Take a taxi:  Taxis are widely available at the airport, and as usual you will find them outside the arrivals terminal, where you’ll probably will find yourself greeted by a guy who seems to organise the taxis lined up at the rank. Make sure to use official taxi services and it is wise to confirm the fare in advance with the driver.

Book a private or shared transfer into town: Another option is to book a private transfer or shared transfer before you arrive, for a swift exit into Dubrovnik. 

Hire a car:  Of course, if you want the flexibility of your own transport and are planning to go further afield than Dubrovnik (remember you can’t take a car into the Old Town), then you will find a raft of car rental counters in the arrivals hall, or you can book in advance online.  

Getting around Dubrovnik

Dubrovnik is a beautiful city with a very well preserved historic centre and getting around his relatively easy.  Probably the best way to get around, given that the Old Town is pedestrianised, is on foot.   Remember vehicles are not allowed inside the Old Town, so you need to pick up/drop off  any public transport (buses, taxis etc.) outside the city walls.

Walk:  The Old Town is relatively compact with many of the main tourist attractions within walking distance of each other within the old city walls.  Losing yourself in the narrow streets is a great way to explore the town. 

By Bus:  The public bus system in Dubrovnik is operated by the company, Libertas and connects with the city centre with various neighbourhoods and suburbs of Dubrovnik.  You can purchase bus tickets at kiosks or inside the buses themselves.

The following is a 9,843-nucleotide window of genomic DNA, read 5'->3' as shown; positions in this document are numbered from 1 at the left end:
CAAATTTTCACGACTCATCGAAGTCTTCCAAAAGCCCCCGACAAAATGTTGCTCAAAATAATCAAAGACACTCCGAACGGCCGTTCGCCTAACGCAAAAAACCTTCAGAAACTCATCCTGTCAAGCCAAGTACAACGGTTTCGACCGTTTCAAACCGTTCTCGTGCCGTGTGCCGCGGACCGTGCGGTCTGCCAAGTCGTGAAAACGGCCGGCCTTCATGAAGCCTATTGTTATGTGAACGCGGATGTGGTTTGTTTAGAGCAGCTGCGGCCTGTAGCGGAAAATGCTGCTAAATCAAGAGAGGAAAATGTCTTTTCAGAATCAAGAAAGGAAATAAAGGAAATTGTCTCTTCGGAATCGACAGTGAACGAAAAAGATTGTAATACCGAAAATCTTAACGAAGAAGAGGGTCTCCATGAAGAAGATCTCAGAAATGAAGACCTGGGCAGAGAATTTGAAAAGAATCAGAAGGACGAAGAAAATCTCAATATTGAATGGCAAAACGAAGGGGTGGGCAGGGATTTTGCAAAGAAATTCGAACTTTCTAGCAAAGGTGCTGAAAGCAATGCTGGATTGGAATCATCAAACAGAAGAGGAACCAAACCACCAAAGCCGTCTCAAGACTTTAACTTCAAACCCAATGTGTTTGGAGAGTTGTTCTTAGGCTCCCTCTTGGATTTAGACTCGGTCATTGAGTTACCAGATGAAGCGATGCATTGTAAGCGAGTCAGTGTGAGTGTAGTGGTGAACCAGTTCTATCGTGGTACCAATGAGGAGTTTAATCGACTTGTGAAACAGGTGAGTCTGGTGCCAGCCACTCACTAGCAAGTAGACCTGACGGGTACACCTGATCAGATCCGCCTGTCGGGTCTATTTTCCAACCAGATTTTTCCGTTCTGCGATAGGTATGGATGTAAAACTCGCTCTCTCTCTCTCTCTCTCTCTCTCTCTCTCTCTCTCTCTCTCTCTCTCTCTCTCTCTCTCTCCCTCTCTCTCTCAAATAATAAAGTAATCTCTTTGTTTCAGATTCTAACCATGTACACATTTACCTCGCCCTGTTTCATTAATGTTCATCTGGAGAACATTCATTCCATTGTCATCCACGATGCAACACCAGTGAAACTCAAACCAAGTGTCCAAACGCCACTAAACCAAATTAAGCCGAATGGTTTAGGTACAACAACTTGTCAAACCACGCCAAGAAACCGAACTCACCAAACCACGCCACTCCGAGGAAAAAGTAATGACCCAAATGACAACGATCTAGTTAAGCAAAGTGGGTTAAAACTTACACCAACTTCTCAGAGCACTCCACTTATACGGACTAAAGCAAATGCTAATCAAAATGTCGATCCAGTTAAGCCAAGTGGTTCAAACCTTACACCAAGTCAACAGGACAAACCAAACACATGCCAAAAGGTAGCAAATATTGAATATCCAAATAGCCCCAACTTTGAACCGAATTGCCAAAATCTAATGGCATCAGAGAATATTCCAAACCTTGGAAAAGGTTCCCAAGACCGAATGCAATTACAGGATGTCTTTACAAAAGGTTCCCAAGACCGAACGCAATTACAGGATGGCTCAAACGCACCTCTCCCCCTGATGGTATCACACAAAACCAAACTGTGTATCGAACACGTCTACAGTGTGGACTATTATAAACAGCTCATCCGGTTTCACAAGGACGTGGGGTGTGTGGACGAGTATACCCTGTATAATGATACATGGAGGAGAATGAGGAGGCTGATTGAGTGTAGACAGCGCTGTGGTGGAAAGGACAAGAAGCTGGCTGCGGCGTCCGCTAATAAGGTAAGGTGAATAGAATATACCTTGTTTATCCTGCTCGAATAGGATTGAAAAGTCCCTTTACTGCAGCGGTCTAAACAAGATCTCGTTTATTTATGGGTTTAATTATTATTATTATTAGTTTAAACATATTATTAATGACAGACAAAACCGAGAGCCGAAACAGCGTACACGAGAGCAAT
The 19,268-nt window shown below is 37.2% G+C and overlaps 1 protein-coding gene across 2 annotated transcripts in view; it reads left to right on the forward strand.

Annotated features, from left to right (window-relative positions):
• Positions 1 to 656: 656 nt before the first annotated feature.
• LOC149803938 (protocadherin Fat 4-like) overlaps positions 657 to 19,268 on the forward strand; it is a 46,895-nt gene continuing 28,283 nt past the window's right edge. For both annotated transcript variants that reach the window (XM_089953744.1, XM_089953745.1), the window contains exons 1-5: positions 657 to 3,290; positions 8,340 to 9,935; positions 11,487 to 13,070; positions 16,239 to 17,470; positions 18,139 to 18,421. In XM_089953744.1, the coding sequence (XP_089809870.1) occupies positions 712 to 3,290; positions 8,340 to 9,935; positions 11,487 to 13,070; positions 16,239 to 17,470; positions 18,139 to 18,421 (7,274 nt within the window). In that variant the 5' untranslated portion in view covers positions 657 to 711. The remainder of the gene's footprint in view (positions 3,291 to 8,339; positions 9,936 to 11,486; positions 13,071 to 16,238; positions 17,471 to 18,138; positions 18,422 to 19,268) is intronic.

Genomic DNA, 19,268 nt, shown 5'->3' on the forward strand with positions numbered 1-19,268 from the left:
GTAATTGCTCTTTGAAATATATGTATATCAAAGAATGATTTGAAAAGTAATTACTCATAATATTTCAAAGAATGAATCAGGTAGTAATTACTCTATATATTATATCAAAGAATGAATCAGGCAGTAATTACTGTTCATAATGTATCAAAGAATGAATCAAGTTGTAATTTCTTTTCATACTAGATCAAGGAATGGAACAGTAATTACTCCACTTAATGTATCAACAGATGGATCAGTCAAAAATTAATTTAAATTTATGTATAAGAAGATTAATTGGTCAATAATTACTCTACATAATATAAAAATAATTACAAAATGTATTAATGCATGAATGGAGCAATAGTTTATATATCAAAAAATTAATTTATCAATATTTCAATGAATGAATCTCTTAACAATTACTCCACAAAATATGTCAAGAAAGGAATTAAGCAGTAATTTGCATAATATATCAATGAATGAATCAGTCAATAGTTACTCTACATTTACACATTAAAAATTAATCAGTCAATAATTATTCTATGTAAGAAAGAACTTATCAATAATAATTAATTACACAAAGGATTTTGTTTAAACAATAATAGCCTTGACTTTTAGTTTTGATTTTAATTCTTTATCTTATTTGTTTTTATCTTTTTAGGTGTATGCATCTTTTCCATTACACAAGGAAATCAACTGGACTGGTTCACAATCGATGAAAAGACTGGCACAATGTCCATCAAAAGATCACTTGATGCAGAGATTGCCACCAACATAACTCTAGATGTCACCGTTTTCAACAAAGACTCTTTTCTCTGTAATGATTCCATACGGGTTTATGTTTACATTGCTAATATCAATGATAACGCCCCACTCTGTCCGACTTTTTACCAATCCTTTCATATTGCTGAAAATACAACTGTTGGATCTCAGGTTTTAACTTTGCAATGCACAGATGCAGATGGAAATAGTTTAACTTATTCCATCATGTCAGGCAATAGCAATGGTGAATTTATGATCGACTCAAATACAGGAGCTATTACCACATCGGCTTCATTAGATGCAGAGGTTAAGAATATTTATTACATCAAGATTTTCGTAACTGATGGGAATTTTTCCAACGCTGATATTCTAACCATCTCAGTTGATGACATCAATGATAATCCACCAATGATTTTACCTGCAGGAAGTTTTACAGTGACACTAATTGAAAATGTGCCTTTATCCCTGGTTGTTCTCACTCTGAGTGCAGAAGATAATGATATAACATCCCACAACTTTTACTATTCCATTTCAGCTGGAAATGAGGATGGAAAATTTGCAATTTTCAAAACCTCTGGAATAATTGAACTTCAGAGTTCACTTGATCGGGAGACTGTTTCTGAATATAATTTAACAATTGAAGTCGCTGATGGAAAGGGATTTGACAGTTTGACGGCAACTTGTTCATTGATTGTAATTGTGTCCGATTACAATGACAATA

By taxi: Taxis are also widely available and you can find taxi stands in popular areas of the town.   Uber is also widely available outside the city walls.

Cable car: the Dubrovnik cable car provides an option to enjoy some excellent views of the city and the Adriatic.  It connects the Old Town with Mount Srđ and once at the top, you could also visit the old Imperial Fort.

Boats and ferries:  If you want to explore the nearby islands then there are many boat and ferry services available from Dubrovnik.  These can take you to places such as Lokrum Island or nearby beaches which may not be quite so accessible by road.

Dubrovnik

Top Tips – Dubrovnik

Use Omio to compare buses versus trains, very useful.

For Hotels including self-catering apartments we use Booking.com, where you can filter by review score and many properties have a pay later/late cancellation policy should your plans suddenly change.

Check our resources page for more budget tips and discounts from our days in transit! 

dubrovnik 2
Dubrovnik's narrow streets

Where to stay in Dubrovnik

Here are a few accommodation options for a stay in Dubrovnik.

A private apartment such as Apartments Nina@Anita where we stayed, with super-friendly hosts  Nina and Anita is perfect if you don’t mind walking (about a mile) or catching the bus to the Old Town.

A couple of options closer to the action are the excellent Scalini Palace which is centrally located in the Old Town without the usual expensive price tag, or the wonderful Hilton Imperial Dubrovnik for some old world charm just a short walk from the Old City Walls.  

Remember the Old Town is pedestrianised, so bare this in mind when booking accommodation, as your transport would have to leave you outside the city walls and you would have to make your way to your accommodation on foot if you book in the Old Town.

Mrs A ready for lunch Dubrovnik
Mrs A, ready for lunch - Dubrovnik

2 Days in Dubrovnik – Suggested Itinerary